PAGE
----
- Sidenote: Conventional equity plans also have a 90-day post-termination exercise period, meaning, when an employees leaves a company (voluntarily or involuntarily) they have to exercise their options within 90 days, or they then get terminated – even if vested. Paying the exercise price isn’t an issue for an early hire in that scenario, because it’s very low (the fractions of a penny FMV), but if the AMT comes into play it can hit them with a tax bill. This doesn’t come up in a Restricted Stock scenario.
- The tradeoff from the Company’s perspective is that, just like founders, those hires that receive restricted stock will have full voting rights (including seeing whatever is submitted for stockholder votes) for all of their stock on Day 1, before they’ve vested in anything. When only one or two people are in question, this may not be a big deal. It can be a way of making early employees feel like a part of the core team, because their equity is being treated just like founders. When there are more than a handful of hires, however, it can get unwieldy fast. The number of people to consult for stockholder votes can go from 2-3 to 10, 15, 20. If there are consultants and advisors in the picture, they may start to ask why they aren’t getting the same tax benefits as early hires. And then at some point you have to draw a line and start granting options. Is the first optionee not as special as the restricted stock people? Politics.
Generally speaking, the decision to give restricted stock v. options to very early hires is a practical/political one. While the tax-favored nature of ISOs means that most early employees won’t see much of a tax difference between receiving ISOs v. restricted stock, the prospect of an AMT hit in the ISO scenario does make restricted stock, on net, better for recipients. That needs to be balanced, on the company’s side, against the early voting power/information rights given away when an employee receives stock instead of options, and how it will play out with all of the company’s other hires.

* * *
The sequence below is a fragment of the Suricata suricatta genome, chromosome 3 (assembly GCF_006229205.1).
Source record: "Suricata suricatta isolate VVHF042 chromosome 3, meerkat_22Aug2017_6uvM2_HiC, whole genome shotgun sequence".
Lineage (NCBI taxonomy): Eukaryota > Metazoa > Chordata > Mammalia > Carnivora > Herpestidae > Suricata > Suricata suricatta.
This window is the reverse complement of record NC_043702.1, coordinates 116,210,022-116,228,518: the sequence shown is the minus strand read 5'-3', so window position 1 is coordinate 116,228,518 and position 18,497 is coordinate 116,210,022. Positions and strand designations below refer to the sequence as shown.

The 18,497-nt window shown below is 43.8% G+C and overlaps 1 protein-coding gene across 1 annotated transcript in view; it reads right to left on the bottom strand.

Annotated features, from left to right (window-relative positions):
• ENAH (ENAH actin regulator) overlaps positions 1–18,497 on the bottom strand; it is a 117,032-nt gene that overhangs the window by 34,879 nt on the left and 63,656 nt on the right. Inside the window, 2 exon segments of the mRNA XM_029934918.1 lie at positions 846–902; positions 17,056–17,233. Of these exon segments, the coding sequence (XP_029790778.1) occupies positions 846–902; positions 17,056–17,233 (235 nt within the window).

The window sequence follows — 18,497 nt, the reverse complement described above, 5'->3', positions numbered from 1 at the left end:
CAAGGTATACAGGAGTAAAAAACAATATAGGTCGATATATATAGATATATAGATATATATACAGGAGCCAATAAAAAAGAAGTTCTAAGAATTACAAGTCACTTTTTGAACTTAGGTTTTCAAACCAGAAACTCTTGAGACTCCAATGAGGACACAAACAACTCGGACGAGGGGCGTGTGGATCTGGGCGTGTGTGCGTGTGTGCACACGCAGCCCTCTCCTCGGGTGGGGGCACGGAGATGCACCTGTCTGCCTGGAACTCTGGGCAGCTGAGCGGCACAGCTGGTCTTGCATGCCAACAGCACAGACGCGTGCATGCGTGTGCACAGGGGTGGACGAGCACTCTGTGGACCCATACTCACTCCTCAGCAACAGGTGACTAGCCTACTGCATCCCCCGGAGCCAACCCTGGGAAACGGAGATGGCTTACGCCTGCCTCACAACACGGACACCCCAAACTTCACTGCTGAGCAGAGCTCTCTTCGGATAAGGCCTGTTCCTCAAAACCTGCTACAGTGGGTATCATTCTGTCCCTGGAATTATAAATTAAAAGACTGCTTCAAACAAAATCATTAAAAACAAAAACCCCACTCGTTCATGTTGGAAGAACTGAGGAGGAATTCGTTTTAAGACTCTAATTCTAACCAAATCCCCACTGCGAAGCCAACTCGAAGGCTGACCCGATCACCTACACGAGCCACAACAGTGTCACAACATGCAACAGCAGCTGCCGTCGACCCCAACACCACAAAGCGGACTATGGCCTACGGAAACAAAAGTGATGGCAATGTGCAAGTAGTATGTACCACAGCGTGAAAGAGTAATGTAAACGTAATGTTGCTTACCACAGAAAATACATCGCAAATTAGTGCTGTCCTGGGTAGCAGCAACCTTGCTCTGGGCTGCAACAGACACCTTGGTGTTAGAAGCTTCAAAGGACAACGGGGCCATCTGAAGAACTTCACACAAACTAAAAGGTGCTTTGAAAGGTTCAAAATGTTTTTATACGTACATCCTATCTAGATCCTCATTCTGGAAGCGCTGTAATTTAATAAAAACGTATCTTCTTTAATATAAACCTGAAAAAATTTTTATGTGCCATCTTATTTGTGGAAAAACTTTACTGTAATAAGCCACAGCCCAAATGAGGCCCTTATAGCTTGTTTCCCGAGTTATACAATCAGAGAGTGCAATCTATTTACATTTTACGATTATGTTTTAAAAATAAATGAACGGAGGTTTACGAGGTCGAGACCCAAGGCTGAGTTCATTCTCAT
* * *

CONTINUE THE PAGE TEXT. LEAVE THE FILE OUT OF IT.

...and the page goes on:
My general advice to founders is to be aware of the tradeoffs, and to consciously treat the early voting power and tax benefits associated with restricted stock as currency not to be wasted. If there’s a very early superstar that you deliberately want to single out as a key player, use the currency. If not, then make the decision based on all the other factors. Company culture will likely factor greatly into the calculus. Many, many founders prefer to avoid the politics/complications and simply draw a line at the founder (stock)/non-founder (option) division. Others are more selective. There’s no magic formula.
A few separate issues worth addressing:
- The 90-day post-termination exercise period (after which unexercised options, vested or not, are terminated) often gets criticized as being unfair to employees, and there’s some justification for that criticism. The view is that the employee shouldn’t be forced to “use it or lose it” if they did their time (their option vested) and are now moving on to a new company.
- The actual 90-day number comes from tax rules requiring that ISOs be exercisable only within 90 days of termination. If an option is exercisable after that, it automatically becomes an NSO for tax purposes. But there’s nothing in the tax rules requiring that the option be terminated at 90 days. That’s largely meant (i) as a deterrent (frankly) to people quitting, and (ii) a way to clean up the cap table for people who didn’t want to pay their exercise price, allowing that portion of the pool to then be re-used for new hires.
- While the 90-day period is still convention, key executives/hires will often either negotiate for an extended exercise period for their own grants, or the Company will as a gesture of good will, decide on its own to selectively extend the period when someone leaves on good terms.
Obligatory Disclaimer: This post contains a lot of fundamentals and generalizations on tax rules, but it’s obviously not intended to be an exhaustive statement of those rules. Circumstances vary, and you should absolutely not rely on this post without consulting your own attorney and/or tax advisors. If you do, don’t blame me when it blows up in your face. You’ve been warned.
Also published on Medium.